The fine line that Vaughn and company attempted to walk is blurred considerably, incoming writer/director Jeff Wadlow (Cry_Wolf) more interested in embracing the more exploitive aspects of the narrative instead of having a discussion about the ethically complex societal constructs the existence of these real-life heroes generates. He revels in the blood splatter, lets loose with the ultra-violence, letting things culminate in a showdown between teen boys with daddy issues instead of anything even remotely substantive.
Precious might have been a homerun for Daniels, but I’m starting to think it might be his only one, and while this film certainly improves upon the laughably mediocre The Paperboy (which, it must be admitted, was also exceedingly well acted) it’s flaws are much too glaring and obvious to be laid aside entirely. Still, thanks to the cast, indebted in some respects to Strong’s intelligently layered script, Lee Daniels’ The Butler is worthy of a look, if only to see Winfrey’s triumphant return in all its spellbinding glory.
Paranoia goes exactly where you expect it to and does so with plodding efficiency, Luketic not going out of his way to hide any of the script’s more ludicrous missteps. If not for the talent involved, one imagines this late summer thriller would otherwise have ended up in the straight-to-DVD dustbin. Considering how fast it’s likely to disappear from theatres, it could still potentially end up there sooner rather than later.
Prince Avalanche isn’t loud. It doesn’t bark out its intentions in the first frame or seem interested in being more than the sum of its tiny, intimately woven parts. It’s leisurely paced and doesn’t spell everything out, Green assuming the viewer will be smart enough to put the pieces together for themselves and decide on their own what the final truths as to what Alvin and Lance have experienced and witnessed mean for their respective futures.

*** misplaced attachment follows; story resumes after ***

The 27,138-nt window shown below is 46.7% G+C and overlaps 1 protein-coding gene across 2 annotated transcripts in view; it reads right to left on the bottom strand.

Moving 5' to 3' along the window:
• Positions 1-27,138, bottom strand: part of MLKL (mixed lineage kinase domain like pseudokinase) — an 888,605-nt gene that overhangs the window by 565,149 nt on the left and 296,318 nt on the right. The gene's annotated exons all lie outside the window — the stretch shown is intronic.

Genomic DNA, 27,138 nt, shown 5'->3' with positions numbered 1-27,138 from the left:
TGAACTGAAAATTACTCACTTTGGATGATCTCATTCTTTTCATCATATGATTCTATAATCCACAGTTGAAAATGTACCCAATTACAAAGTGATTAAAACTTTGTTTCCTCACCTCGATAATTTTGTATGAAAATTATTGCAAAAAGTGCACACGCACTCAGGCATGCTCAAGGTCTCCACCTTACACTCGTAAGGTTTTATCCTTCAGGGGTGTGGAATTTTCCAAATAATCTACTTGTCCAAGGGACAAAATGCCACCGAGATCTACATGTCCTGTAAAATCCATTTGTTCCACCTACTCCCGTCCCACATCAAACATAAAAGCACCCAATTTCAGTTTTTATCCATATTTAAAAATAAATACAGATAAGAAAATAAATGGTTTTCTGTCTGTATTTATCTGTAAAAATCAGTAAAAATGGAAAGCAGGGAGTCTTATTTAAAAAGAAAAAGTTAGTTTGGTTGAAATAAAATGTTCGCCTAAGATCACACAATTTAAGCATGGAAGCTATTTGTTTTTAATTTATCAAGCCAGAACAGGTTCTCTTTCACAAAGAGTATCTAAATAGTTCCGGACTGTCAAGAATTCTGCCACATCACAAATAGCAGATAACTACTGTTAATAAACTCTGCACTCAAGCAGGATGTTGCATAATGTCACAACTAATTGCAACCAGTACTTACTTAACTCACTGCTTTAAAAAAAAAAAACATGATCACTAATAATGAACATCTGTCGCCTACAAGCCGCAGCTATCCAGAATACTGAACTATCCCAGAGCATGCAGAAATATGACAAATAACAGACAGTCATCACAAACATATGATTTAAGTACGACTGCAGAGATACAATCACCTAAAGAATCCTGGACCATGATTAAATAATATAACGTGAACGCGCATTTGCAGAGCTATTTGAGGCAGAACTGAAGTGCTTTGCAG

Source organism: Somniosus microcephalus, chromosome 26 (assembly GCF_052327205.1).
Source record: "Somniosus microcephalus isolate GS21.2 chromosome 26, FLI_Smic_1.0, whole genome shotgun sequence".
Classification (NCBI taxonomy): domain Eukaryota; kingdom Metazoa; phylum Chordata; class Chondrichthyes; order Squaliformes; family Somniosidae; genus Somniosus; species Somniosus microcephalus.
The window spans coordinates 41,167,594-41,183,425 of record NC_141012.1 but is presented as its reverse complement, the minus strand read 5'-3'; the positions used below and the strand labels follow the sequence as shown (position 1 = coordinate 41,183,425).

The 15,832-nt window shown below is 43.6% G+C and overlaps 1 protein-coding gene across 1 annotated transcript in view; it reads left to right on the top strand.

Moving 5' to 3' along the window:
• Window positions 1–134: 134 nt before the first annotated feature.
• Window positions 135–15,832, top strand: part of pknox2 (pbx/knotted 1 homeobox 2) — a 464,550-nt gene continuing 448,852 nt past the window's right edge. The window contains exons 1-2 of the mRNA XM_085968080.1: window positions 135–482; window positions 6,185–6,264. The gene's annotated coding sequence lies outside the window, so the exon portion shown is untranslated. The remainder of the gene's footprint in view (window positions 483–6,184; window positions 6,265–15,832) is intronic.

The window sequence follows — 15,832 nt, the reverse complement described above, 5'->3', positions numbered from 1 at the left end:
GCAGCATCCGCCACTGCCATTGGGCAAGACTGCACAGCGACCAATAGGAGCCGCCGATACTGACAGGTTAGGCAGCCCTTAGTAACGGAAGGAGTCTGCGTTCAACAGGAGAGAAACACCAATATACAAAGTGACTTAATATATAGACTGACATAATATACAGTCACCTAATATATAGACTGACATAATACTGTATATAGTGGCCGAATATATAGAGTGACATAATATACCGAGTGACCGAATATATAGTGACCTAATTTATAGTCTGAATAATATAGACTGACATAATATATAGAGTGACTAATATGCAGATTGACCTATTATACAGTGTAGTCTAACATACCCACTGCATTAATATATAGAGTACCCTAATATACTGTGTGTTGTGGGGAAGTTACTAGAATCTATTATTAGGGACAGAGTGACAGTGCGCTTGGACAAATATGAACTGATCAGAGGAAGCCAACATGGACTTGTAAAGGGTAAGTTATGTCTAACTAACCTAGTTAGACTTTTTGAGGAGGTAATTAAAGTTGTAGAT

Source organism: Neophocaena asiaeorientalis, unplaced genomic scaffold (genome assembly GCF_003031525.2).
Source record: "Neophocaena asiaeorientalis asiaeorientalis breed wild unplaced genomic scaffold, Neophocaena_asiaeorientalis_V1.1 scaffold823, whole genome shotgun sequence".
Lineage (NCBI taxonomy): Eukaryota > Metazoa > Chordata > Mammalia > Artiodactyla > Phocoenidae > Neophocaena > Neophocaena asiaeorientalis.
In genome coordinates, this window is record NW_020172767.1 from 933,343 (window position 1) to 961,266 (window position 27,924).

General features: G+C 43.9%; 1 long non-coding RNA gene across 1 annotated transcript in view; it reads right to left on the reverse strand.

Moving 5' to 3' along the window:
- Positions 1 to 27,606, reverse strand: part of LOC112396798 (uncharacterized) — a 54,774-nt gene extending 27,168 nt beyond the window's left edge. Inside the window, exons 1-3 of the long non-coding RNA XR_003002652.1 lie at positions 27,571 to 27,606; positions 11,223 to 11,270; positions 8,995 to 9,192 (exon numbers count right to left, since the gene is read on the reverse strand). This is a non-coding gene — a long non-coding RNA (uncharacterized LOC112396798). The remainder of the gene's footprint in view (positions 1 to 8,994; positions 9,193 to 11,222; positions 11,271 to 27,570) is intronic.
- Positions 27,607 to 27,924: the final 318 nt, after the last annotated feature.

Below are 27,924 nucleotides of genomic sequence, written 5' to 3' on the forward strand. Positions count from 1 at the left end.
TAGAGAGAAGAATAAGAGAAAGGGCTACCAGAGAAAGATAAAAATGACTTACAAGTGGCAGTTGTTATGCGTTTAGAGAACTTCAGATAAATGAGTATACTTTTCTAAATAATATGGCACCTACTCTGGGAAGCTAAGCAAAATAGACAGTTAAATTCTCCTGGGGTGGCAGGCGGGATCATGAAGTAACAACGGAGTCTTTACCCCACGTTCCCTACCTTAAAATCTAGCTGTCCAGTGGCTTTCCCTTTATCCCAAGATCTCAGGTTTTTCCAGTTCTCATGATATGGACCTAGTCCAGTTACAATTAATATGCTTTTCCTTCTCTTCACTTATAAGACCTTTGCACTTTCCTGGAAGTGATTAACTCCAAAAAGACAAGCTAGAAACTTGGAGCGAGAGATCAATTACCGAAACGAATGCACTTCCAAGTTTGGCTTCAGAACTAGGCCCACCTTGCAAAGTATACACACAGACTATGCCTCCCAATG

While the messaging is on the heavy-handed side, those who agree with Blomkamp’s statements are going to eat up his commentary on class warfare and our collective descent into a dehumanized society by the bucket loads, the filmmaker constructing arguably the most anti one-percent motion picture financed by a major Hollywood studio in recent memory.
In a World… isn’t just born out of LaFontaine’s iconic trailer catchphrase, it lives up to it, and imagining a world that this particular motion picture doesn’t exist within one I personally do not want to ponder.
Little kids, however, won’t care. They’ll fall in love with Planes. They will adore the talking planes and motorized vehicles, which is more than likely the point and the real reason Disney decided to bypass the DVD release for a theatrical one. After all, dollars are dollars, and having children convince their parents to spend them can sometimes be as easy as showcasing a little orange plane with great big puppy dog eyes talking with a giant pink aircraft as they fly through puffy white clouds in a clear blue sky.
Percy Jackson: Sea of Monsters is instantly forgettable, and while the worlds of gods and demigods is relatively different than that of wizards, warlocks, talking lions, wardrobes to different dimensions, dwarves, hobbits and dragons, it’s not so much so to make all that great a difference.
The script has issues, way too many of them, and it isn’t like the great stuff is so good as to make up for the bits and baubles that fall short (way, way short). We’re the Millers just isn’t a disaster, and considering how badly it treats two of its main characters and the ways that it seems to be making itself up as it goes along this in and of itself is a trait almost worth celebrating. Almost.